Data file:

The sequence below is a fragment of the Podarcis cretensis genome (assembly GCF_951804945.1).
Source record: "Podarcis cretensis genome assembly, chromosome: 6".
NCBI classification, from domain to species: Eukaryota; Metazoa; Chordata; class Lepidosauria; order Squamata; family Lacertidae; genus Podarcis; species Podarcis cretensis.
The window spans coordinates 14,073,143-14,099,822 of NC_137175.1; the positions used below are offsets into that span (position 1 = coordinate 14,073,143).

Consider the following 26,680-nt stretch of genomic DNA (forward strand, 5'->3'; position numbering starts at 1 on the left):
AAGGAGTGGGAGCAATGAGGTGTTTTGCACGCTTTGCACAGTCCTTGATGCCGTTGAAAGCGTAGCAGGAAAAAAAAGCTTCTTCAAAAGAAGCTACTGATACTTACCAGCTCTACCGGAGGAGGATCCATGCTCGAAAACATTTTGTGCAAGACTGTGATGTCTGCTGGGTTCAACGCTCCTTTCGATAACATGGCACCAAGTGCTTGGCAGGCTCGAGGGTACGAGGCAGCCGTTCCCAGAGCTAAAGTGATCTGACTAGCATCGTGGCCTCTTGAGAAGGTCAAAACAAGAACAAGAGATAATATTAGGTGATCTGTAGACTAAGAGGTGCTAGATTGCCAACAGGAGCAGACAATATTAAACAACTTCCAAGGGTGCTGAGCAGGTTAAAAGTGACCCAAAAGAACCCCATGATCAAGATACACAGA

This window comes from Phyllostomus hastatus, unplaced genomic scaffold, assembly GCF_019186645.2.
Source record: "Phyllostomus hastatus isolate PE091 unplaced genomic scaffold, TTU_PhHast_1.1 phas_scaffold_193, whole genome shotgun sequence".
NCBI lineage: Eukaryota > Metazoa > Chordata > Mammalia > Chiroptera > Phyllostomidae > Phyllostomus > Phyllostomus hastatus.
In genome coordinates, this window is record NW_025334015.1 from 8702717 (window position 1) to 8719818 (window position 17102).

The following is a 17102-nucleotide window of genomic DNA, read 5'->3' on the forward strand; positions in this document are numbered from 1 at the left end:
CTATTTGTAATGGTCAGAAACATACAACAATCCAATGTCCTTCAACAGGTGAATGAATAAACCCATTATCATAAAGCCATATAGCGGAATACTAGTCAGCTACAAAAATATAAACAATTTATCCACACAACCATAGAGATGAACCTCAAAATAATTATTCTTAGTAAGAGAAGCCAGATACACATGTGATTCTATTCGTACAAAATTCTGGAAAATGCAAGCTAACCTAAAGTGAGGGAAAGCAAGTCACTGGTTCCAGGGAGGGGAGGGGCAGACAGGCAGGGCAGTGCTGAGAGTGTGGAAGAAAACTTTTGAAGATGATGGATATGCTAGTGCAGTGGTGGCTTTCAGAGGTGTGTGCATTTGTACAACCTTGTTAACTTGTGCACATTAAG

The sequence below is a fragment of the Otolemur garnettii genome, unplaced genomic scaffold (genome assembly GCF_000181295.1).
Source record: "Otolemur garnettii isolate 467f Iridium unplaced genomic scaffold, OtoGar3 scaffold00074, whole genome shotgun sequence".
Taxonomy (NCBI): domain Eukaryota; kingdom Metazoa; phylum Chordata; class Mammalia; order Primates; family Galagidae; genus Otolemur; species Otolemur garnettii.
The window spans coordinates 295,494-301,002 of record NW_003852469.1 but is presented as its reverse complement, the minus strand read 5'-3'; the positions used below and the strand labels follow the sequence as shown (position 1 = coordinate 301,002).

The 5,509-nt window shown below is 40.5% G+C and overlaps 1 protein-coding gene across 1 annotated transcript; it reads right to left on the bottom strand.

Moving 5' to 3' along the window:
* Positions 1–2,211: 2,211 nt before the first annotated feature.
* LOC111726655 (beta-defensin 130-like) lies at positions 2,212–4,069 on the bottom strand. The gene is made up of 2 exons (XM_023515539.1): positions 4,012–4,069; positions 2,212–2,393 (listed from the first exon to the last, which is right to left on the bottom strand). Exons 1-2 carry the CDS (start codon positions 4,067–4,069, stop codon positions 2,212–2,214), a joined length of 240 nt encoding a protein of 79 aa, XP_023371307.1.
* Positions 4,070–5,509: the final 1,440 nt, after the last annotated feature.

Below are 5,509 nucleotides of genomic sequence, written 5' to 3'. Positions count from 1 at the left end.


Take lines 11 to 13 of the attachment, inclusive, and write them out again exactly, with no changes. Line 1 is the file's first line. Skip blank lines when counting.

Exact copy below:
The following is a 17102-nucleotide window of genomic DNA, read 5'->3' on the forward strand; positions in this document are numbered from 1 at the left end:
CTATTTGTAATGGTCAGAAACATACAACAATCCAATGTCCTTCAACAGGTGAATGAATAAACCCATTATCATAAAGCCATATAGCGGAATACTAGTCAGCTACAAAAATATAAACAATTTATCCACACAACCATAGAGATGAACCTCAAAATAATTATTCTTAGTAAGAGAAGCCAGATACACATGTGATTCTATTCGTACAAAATTCTGGAAAATGCAAGCTAACCTAAAGTGAGGGAAAGCAAGTCACTGGTTCCAGGGAGGGGAGGGGCAGACAGGCAGGGCAGTGCTGAGAGTGTGGAAGAAAACTTTTGAAGATGATGGATATGCTAGTGCAGTGGTGGCTTTCAGAGGTGTGTGCATTTGTACAACCTTGTTAACTTGTGCACATTAAG

The sequence below is a fragment of the Otolemur garnettii genome, unplaced genomic scaffold (genome assembly GCF_000181295.1).